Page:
Alex Metric is a London-based DJ and producer who made his name through his own productions as well as numerous remixes, ranging from breaks and electro-house to the more club-friendly side of indie rock and pop. Equally influenced by classic techno and house as well as disco and funk, his tracks often have a choppy, distorted edge similar to artists on Ed Banger, but he's progressively created more pop-leaning dance anthems, in addition to remixing major acts like U2 and Depeche Mode. Born Alex Drury in 1984, he first started releasing nu breaks tracks similar to artists such as Meat Katie and Koma & Bones. Often credited to just Metric, his initial 12" singles appeared on labels such as Lot49 and Burrito Records. His 2006 single, "Holding," on Four:Twenty Recordings went in more of a minimal tech-house direction, and included a remix by Dani König.
By 2007's Whatshewants EP on Marine Parade, his sound had begun to incorporate crunchy, cut-up guitar riffs and occasional vocals. Several singles and EPs followed on Marine Parade, continuing in a more song-based direction. 2011's "It Starts" was an uptempo pop/rock tune similar to the French band Phoenix, whose single "Lisztomania" Metric had remixed. Metric also remixed songs by artists including Gorillaz, N*E*R*D, Ellie Goulding, and Bloc Party; 2011's Open Your Eyes (Positiva/Virgin) collected many of these, as well as collaborations with Steve Angello, Stone Roses' Ian Brown, and Charli XCX, which were released as singles.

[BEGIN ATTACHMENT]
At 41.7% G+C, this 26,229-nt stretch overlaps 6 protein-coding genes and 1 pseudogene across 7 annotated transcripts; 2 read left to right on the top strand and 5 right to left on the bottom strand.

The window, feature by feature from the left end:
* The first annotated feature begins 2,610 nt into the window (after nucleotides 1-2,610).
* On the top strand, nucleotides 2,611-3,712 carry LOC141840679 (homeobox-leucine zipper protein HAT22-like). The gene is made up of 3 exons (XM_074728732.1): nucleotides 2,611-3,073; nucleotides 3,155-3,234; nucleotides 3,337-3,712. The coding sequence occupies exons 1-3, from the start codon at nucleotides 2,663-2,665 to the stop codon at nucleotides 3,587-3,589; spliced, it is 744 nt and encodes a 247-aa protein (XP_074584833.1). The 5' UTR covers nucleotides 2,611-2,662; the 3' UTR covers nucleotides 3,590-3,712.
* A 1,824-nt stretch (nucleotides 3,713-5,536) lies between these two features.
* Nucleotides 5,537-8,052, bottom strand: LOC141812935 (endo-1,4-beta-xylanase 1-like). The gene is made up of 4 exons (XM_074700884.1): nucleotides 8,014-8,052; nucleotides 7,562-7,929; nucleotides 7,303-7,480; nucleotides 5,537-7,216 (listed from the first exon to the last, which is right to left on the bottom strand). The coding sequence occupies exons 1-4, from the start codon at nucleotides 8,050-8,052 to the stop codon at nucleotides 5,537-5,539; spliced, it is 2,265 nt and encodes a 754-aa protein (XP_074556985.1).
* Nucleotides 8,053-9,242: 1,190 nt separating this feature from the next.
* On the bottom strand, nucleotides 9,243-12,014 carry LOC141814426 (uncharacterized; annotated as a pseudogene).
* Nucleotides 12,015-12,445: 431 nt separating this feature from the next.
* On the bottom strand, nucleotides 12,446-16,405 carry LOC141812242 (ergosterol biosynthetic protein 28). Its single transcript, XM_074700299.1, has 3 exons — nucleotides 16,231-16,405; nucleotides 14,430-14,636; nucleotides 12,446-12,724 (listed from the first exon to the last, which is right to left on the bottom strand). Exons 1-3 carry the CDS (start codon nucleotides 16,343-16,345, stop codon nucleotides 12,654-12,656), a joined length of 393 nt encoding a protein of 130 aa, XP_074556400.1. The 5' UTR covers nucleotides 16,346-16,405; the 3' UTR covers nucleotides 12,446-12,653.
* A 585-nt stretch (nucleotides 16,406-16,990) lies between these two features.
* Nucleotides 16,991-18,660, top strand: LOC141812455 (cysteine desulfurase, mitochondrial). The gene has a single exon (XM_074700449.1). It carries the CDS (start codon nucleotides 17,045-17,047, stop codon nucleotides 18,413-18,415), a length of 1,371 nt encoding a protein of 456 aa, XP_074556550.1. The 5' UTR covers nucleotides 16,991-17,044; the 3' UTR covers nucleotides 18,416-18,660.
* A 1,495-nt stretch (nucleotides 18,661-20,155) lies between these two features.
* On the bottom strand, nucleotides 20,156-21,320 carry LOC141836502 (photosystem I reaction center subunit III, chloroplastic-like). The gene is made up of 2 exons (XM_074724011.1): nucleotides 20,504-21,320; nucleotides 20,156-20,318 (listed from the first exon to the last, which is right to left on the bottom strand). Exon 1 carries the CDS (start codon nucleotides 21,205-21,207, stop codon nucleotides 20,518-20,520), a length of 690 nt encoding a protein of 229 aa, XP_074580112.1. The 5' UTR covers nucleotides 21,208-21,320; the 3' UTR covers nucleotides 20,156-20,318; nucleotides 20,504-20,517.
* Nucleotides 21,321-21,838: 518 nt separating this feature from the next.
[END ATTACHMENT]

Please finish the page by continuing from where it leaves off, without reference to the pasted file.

In 2012, Metric self-released a three-song EP titled Ammunition. He then signed to Skrillex's OWSLA imprint, who issued Ammunition, Pt. 2 later that year, followed by Pt. 3 in 2013. Metric's most anthemic single yet, Jacques Lu Cont collaboration "Safe with You," appeared on Ministry of Sound in 2013. A less vocal-centered EP called Hope appeared on OWSLA in 2014, and another poppy single, "Heart Weighs a Ton," was released by Warner. In 2015, OWSLA released Ammunition, Pt. 4, which included collaborations with the Knocks and the New Sins. ~ Paul Simpson